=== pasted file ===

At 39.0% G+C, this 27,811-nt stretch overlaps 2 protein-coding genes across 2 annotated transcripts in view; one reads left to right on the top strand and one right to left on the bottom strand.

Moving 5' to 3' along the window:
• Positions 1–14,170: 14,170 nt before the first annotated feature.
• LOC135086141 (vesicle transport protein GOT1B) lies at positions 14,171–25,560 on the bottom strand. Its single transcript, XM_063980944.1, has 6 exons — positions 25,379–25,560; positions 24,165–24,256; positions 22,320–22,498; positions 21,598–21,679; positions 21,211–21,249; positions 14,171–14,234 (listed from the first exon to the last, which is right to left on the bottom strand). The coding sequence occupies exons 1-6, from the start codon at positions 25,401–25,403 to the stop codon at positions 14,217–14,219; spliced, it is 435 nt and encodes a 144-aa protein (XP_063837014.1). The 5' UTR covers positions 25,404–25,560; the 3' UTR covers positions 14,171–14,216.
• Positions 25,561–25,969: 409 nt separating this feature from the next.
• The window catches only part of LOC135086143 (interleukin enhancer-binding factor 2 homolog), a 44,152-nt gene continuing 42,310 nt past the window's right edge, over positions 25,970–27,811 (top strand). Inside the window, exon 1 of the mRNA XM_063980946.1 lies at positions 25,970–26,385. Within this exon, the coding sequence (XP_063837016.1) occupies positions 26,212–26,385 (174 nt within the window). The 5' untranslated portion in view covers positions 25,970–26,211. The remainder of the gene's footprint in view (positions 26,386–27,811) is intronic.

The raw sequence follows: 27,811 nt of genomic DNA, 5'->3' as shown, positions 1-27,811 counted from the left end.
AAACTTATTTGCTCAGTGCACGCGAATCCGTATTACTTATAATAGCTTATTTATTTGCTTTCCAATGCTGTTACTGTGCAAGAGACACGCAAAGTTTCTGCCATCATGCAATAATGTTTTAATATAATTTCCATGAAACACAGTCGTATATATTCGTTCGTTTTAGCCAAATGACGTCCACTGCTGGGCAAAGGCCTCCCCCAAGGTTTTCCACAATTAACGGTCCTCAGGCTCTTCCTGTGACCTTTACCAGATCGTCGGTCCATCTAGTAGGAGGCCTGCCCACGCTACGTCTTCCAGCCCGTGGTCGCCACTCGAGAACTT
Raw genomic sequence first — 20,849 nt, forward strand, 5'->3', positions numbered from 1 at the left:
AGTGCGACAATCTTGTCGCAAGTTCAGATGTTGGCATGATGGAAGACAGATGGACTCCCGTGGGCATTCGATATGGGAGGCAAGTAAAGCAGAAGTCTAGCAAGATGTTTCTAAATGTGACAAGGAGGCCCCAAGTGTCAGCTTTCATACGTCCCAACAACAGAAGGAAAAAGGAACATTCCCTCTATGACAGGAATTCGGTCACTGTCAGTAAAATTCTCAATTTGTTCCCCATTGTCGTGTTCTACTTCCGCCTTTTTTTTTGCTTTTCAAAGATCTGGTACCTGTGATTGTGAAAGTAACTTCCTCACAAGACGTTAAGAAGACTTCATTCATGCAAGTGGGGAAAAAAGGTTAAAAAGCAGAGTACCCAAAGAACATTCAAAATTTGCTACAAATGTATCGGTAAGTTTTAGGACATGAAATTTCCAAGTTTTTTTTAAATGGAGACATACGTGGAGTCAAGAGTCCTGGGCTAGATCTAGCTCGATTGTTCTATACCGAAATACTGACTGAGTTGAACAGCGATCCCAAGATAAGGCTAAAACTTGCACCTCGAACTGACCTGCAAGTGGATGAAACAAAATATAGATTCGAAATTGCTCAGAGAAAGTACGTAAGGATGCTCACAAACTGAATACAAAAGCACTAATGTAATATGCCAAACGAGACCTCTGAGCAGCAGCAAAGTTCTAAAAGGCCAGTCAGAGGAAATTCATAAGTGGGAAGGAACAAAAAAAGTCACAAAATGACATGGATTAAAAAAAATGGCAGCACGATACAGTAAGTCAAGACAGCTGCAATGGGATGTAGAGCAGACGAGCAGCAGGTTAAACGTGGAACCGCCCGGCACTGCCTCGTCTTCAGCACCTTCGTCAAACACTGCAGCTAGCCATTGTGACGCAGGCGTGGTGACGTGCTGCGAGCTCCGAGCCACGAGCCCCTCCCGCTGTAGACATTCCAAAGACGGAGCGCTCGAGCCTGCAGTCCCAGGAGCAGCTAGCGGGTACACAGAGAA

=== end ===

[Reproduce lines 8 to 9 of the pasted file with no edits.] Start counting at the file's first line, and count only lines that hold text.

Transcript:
AAACTTATTTGCTCAGTGCACGCGAATCCGTATTACTTATAATAGCTTATTTATTTGCTTTCCAATGCTGTTACTGTGCAAGAGACACGCAAAGTTTCTGCCATCATGCAATAATGTTTTAATATAATTTCCATGAAACACAGTCGTATATATTCGTTCGTTTTAGCCAAATGACGTCCACTGCTGGGCAAAGGCCTCCCCCAAGGTTTTCCACAATTAACGGTCCTCAGGCTCTTCCTGTGACCTTTACCAGATCGTCGGTCCATCTAGTAGGAGGCCTGCCCACGCTACGTCTTCCAGCCCGTGGTCGCCACTCGAGAACTT
Raw genomic sequence first — 20,849 nt, forward strand, 5'->3', positions numbered from 1 at the left: